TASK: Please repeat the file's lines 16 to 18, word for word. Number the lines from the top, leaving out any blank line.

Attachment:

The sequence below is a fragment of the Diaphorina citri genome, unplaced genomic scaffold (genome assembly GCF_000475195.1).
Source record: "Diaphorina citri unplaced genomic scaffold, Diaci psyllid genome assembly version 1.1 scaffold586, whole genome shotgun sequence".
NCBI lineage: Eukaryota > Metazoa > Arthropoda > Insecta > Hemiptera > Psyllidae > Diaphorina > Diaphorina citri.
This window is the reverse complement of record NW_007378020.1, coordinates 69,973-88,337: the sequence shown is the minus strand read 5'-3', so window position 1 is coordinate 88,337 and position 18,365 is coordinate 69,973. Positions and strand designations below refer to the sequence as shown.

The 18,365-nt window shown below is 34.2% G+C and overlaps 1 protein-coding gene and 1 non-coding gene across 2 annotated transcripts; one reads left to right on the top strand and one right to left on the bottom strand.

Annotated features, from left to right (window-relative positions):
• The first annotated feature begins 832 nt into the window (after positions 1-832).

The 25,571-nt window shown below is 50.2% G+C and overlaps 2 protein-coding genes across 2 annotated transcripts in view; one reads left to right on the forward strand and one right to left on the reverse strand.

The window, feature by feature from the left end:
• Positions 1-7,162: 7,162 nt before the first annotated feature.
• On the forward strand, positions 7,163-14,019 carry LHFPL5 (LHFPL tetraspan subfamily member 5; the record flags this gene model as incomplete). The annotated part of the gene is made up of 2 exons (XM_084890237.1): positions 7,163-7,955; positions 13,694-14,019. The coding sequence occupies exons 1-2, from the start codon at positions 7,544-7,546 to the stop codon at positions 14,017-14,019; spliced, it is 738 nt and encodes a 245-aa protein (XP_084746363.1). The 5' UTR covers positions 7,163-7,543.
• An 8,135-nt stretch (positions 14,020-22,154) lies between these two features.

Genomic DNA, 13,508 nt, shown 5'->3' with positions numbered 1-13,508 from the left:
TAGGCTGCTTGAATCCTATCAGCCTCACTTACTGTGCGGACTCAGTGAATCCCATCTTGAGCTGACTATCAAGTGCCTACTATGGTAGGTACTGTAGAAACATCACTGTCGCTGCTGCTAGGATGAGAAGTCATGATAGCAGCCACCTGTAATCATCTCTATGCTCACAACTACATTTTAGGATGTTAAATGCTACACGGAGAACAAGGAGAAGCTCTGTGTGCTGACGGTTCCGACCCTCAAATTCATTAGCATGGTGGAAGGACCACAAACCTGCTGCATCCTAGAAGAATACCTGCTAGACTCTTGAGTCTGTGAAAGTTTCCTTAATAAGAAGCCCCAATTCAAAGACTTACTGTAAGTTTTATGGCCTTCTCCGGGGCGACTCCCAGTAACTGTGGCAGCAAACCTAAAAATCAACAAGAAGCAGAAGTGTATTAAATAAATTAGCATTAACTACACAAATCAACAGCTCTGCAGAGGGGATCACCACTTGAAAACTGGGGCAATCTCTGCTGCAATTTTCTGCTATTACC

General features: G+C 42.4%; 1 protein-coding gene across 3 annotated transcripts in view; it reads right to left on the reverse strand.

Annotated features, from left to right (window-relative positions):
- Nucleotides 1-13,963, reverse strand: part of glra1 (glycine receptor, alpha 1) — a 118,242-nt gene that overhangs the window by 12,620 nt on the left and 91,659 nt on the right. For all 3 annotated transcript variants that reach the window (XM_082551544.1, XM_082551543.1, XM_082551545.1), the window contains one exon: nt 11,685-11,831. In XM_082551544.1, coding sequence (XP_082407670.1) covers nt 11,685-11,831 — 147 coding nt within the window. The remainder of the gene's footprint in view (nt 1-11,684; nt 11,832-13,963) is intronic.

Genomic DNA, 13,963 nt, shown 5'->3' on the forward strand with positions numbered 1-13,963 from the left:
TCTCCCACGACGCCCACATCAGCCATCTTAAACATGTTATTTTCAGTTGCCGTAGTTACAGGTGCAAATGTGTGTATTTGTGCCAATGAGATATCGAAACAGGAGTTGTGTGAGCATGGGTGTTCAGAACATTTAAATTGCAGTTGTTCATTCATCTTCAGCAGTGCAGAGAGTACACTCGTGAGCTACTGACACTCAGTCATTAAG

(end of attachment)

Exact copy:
Annotated features, from left to right (window-relative positions):
- Nucleotides 1-13,963, reverse strand: part of glra1 (glycine receptor, alpha 1) — a 118,242-nt gene that overhangs the window by 12,620 nt on the left and 91,659 nt on the right. For all 3 annotated transcript variants that reach the window (XM_082551544.1, XM_082551543.1, XM_082551545.1), the window contains one exon: nt 11,685-11,831. In XM_082551544.1, coding sequence (XP_082407670.1) covers nt 11,685-11,831 — 147 coding nt within the window. The remainder of the gene's footprint in view (nt 1-11,684; nt 11,832-13,963) is intronic.

Genomic DNA, 13,963 nt, shown 5'->3' on the forward strand with positions numbered 1-13,963 from the left: